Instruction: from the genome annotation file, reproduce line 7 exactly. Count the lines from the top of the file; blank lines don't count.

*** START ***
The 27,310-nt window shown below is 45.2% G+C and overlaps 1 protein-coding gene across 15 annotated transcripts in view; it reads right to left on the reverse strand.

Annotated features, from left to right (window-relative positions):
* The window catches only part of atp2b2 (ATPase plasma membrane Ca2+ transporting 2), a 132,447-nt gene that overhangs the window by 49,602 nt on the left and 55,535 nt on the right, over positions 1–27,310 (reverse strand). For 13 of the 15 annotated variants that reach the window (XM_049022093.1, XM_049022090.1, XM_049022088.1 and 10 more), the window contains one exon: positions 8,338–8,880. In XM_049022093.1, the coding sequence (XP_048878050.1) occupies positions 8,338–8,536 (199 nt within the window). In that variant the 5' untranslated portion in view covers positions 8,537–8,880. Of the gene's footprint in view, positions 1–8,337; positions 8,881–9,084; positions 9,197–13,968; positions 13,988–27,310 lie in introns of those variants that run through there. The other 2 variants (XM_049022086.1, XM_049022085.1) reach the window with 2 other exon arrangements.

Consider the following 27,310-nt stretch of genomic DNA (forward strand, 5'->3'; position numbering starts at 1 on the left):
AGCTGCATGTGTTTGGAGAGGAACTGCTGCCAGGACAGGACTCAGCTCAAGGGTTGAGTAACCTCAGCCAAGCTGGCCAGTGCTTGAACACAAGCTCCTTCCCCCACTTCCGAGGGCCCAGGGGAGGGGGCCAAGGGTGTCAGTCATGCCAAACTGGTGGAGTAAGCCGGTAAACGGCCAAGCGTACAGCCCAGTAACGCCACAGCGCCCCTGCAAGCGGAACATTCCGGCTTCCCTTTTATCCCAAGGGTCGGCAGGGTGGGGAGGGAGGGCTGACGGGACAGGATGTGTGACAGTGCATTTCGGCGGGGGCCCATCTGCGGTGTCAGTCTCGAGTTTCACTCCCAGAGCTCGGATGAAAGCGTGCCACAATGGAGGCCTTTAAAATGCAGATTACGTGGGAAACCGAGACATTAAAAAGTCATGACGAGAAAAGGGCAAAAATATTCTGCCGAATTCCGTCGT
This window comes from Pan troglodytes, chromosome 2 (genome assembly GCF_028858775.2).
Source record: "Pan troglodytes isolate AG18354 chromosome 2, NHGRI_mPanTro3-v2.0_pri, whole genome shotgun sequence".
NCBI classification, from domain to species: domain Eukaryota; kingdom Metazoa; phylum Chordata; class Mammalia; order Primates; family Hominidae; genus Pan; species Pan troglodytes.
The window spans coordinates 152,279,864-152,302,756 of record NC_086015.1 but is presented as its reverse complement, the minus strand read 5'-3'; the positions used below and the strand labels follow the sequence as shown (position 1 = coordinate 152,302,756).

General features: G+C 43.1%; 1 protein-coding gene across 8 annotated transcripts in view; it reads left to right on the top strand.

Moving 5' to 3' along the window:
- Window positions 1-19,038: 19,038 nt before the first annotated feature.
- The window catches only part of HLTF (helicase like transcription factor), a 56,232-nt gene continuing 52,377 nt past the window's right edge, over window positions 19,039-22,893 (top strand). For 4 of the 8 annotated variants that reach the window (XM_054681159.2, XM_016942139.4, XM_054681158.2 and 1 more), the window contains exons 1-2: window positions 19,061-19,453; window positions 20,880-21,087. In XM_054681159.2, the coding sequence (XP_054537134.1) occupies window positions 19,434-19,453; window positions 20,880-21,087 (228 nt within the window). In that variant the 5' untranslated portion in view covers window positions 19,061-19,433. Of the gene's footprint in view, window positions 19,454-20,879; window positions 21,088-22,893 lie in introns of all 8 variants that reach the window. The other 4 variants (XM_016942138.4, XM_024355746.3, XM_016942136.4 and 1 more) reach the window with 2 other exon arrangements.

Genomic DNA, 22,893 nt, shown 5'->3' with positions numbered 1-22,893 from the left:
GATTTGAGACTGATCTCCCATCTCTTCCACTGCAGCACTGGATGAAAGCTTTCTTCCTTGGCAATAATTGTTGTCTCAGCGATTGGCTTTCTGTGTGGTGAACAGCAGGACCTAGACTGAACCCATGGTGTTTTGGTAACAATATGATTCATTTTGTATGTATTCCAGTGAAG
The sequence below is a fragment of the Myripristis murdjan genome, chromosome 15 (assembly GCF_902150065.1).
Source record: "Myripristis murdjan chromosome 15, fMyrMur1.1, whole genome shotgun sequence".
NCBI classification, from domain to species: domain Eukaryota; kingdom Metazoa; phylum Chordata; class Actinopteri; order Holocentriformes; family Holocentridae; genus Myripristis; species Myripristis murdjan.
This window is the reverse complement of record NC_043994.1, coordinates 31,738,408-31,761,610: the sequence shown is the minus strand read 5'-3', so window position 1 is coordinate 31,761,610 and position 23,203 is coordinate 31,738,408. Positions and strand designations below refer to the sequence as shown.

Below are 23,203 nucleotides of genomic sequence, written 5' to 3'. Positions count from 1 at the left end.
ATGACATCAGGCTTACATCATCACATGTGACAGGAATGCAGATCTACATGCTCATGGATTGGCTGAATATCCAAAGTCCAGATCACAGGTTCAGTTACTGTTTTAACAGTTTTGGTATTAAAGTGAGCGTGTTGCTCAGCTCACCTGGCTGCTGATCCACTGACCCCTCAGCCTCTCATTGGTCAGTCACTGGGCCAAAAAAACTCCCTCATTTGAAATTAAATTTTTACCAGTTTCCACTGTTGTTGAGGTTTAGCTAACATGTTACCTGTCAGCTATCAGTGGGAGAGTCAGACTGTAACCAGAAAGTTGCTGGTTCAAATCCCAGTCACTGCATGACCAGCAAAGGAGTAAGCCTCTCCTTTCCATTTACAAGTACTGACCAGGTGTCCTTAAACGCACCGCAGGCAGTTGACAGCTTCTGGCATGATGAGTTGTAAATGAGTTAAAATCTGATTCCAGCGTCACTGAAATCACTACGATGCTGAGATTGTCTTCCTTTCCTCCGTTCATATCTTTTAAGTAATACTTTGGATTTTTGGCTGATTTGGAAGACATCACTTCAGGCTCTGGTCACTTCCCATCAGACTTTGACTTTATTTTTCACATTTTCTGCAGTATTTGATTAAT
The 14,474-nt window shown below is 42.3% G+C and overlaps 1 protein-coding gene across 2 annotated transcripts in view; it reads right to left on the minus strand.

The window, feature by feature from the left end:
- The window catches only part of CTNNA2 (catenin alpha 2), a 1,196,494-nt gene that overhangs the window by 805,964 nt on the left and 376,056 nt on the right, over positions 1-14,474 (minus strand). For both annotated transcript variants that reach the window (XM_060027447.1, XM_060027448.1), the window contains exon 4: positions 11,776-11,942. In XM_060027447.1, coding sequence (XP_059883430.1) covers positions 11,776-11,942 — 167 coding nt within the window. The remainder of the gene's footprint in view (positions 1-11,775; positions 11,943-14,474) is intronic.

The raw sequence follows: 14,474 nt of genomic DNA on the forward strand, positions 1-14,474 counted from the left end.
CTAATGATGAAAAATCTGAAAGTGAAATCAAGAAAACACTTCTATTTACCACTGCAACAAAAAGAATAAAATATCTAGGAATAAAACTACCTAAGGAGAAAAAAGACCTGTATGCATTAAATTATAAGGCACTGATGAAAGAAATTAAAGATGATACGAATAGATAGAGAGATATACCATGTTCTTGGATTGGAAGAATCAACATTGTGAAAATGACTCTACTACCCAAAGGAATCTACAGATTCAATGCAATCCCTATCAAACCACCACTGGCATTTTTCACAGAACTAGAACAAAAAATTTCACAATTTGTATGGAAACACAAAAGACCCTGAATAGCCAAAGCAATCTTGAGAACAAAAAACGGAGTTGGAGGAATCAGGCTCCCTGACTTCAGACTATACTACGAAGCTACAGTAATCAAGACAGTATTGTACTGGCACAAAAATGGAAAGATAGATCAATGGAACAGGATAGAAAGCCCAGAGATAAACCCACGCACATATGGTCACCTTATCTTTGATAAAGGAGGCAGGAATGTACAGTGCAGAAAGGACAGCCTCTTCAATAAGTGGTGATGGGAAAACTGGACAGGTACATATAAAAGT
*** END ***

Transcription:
Source record: "Pan troglodytes isolate AG18354 chromosome 2, NHGRI_mPanTro3-v2.0_pri, whole genome shotgun sequence".